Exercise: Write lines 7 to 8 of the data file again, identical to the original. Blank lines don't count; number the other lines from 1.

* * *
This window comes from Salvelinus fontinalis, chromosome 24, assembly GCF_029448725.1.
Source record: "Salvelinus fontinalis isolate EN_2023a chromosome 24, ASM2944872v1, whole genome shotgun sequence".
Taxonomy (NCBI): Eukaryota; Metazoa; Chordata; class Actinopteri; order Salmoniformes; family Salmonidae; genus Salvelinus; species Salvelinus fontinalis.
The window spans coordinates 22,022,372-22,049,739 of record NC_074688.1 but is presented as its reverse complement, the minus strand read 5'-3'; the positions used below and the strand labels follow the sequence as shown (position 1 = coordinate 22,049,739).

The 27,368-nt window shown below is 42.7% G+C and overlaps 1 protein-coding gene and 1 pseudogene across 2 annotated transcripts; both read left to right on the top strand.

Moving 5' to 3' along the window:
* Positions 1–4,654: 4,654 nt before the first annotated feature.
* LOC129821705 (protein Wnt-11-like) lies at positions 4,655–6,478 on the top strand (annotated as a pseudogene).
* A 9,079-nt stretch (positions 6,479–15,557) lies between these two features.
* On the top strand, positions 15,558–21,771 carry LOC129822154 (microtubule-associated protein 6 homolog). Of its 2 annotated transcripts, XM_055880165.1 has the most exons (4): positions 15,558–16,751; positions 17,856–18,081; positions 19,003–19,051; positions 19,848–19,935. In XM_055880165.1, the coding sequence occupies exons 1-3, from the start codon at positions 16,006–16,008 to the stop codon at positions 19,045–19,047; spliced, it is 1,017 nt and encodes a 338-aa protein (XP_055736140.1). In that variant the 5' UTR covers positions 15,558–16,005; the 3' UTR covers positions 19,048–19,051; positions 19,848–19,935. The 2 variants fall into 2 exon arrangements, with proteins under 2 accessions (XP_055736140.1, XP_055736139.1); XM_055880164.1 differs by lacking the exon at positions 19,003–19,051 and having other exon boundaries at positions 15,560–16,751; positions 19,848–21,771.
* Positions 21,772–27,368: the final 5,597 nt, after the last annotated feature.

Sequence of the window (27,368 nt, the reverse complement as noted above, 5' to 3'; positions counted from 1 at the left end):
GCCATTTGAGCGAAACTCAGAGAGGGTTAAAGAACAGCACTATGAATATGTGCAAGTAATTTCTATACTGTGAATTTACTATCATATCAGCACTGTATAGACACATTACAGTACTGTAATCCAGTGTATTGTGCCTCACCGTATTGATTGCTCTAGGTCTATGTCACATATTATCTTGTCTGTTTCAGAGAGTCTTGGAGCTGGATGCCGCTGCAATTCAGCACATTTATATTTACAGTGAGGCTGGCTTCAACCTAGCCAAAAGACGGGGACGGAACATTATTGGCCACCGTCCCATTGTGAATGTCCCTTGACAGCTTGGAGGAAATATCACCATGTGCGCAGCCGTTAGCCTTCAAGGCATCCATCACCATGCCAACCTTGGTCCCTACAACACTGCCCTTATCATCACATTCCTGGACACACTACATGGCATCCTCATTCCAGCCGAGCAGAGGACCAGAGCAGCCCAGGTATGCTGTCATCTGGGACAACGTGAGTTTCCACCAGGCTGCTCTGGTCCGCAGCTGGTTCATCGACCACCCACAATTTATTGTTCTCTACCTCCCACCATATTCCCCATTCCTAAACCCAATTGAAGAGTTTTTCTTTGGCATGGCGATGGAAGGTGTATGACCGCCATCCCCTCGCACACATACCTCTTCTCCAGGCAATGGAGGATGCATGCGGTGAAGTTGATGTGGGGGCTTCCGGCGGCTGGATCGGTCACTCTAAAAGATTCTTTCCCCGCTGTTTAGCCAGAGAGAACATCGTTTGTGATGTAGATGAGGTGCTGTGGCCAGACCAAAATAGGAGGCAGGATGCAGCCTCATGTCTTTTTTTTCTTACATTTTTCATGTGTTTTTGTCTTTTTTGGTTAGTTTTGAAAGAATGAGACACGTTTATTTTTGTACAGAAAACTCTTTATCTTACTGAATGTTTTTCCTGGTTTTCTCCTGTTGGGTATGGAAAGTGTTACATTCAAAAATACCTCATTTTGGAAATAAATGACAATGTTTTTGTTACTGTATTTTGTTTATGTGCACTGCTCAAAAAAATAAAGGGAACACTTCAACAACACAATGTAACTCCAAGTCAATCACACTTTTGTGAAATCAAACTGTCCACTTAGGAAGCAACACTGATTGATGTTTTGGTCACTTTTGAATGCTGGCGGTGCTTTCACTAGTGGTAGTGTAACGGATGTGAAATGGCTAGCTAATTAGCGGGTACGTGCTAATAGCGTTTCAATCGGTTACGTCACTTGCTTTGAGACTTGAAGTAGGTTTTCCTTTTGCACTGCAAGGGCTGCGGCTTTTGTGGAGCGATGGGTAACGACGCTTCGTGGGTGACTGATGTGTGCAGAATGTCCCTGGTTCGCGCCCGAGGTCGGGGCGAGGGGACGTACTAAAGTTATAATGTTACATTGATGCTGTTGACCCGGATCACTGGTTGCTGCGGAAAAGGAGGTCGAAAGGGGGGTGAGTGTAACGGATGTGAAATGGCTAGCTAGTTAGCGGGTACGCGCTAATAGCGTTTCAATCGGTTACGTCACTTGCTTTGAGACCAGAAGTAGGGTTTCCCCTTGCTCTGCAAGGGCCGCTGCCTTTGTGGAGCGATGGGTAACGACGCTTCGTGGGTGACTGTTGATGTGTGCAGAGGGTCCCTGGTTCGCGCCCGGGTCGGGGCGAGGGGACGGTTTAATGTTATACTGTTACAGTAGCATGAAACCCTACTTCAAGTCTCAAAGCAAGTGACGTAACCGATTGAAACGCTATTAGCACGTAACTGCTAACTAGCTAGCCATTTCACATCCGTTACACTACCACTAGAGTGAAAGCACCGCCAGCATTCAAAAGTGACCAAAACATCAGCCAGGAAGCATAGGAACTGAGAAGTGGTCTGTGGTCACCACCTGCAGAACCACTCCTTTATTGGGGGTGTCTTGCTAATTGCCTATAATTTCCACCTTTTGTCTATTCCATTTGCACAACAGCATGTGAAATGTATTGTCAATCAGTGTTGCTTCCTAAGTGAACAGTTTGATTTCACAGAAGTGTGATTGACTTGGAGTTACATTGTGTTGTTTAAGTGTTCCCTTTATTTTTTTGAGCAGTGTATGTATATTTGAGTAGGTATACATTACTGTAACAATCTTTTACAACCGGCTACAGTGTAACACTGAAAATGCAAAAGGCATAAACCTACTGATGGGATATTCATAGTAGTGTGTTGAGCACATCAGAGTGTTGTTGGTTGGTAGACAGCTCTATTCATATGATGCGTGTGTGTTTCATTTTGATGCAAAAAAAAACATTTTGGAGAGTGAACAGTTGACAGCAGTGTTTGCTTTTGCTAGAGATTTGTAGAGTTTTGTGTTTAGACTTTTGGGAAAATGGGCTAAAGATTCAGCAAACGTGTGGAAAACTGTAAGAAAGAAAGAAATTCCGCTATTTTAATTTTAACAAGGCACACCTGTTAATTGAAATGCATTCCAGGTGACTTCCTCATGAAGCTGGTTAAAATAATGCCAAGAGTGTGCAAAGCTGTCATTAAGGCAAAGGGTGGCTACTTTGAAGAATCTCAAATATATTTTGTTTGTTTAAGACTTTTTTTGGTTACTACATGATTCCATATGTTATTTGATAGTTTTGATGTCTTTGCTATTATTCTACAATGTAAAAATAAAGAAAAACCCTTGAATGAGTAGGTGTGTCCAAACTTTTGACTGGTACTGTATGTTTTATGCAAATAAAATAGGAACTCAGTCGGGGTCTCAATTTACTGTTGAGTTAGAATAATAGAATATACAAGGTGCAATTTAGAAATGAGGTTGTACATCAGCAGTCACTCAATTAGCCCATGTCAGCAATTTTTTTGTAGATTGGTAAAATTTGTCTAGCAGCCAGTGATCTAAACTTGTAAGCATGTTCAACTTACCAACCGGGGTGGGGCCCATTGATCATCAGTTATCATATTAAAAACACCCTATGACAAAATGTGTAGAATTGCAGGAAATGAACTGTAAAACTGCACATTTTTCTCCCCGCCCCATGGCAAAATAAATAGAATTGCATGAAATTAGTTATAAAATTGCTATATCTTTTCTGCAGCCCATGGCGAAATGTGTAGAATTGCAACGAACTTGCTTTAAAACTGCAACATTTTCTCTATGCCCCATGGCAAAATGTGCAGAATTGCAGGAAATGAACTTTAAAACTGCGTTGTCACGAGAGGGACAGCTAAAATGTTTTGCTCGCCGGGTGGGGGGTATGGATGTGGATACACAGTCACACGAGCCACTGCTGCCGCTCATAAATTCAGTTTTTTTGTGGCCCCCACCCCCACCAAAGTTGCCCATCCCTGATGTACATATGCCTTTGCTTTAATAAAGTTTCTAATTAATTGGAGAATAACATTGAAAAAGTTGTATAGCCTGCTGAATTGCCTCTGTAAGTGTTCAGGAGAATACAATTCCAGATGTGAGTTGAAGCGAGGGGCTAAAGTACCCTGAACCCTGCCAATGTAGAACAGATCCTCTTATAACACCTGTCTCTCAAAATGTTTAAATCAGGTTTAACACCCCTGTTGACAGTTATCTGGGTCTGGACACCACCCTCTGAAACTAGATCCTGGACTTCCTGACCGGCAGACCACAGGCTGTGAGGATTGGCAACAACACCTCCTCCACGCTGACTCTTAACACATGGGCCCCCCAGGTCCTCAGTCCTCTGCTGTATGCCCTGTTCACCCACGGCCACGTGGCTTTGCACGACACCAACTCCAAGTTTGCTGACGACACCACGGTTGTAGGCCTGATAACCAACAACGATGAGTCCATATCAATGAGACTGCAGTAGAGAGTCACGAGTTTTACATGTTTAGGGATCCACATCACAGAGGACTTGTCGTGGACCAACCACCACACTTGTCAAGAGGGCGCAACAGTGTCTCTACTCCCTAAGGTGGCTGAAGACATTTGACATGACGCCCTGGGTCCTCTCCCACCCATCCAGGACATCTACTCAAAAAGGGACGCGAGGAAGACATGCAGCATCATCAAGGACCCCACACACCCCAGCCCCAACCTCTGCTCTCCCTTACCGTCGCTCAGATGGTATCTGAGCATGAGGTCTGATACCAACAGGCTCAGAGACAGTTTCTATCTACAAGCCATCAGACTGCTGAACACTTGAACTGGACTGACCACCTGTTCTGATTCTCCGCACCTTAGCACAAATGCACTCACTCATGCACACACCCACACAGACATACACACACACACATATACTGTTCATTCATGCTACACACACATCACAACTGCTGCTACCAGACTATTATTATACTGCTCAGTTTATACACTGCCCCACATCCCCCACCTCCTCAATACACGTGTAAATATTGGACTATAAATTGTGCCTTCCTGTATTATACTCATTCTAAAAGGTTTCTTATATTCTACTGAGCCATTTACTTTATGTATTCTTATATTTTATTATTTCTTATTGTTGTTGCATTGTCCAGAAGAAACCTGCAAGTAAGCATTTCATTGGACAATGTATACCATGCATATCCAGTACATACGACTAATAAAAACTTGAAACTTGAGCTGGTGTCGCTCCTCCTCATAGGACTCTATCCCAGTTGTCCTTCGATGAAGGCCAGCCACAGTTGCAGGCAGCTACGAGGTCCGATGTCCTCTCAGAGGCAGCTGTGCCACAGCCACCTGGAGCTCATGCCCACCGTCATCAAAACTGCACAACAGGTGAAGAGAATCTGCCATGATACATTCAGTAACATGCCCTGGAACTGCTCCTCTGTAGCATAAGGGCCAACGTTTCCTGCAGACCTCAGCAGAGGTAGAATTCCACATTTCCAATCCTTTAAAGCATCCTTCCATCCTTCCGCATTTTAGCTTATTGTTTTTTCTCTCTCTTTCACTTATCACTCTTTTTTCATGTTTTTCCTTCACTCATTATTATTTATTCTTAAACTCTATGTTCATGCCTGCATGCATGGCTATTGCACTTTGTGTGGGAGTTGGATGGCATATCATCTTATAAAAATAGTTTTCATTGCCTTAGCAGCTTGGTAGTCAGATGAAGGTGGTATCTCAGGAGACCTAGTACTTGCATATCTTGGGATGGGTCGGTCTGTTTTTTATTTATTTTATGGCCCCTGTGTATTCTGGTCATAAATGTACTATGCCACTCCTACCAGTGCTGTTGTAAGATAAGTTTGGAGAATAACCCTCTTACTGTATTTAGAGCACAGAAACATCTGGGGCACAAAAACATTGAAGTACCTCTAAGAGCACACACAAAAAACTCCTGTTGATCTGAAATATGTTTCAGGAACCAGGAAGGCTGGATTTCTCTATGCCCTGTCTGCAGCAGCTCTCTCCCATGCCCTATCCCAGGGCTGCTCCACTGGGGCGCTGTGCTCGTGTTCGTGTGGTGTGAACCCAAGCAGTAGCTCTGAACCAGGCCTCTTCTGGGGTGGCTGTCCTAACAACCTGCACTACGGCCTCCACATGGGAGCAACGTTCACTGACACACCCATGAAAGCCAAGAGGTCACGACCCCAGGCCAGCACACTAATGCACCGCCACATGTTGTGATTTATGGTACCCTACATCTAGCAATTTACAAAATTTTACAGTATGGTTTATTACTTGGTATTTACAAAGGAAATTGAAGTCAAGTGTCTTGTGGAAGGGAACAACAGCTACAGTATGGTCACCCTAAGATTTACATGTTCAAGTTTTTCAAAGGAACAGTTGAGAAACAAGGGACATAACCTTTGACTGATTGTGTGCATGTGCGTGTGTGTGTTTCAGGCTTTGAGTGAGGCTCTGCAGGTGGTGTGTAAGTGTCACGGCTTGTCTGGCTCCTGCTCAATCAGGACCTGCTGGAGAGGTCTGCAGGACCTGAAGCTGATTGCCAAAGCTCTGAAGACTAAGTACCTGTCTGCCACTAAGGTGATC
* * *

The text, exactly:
* Positions 1–4,654: 4,654 nt before the first annotated feature.
* LOC129821705 (protein Wnt-11-like) lies at positions 4,655–6,478 on the top strand (annotated as a pseudogene).